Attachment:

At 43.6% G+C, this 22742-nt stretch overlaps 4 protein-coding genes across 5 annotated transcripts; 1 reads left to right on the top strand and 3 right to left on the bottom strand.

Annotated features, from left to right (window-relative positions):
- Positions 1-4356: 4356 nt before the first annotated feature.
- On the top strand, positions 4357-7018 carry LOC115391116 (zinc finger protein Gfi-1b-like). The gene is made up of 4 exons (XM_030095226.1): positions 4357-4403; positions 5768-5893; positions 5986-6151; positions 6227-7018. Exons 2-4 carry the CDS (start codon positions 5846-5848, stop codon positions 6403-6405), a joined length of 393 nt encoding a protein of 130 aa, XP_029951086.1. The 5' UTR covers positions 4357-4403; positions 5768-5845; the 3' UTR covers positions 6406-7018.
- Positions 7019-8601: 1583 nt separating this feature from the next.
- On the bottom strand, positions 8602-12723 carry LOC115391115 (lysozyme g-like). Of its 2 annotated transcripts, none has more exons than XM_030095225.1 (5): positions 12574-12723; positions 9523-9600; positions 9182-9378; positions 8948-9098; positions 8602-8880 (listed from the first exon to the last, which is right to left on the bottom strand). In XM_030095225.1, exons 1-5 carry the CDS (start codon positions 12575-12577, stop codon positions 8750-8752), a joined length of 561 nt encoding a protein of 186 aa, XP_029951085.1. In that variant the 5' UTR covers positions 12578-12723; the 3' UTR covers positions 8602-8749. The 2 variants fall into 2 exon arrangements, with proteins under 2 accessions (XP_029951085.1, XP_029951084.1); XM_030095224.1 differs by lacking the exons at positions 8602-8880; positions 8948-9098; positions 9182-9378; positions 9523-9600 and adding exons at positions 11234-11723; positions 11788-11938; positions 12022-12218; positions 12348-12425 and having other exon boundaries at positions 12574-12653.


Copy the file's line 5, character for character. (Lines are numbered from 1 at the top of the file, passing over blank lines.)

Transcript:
- Positions 7019-8601: 1583 nt separating this feature from the next.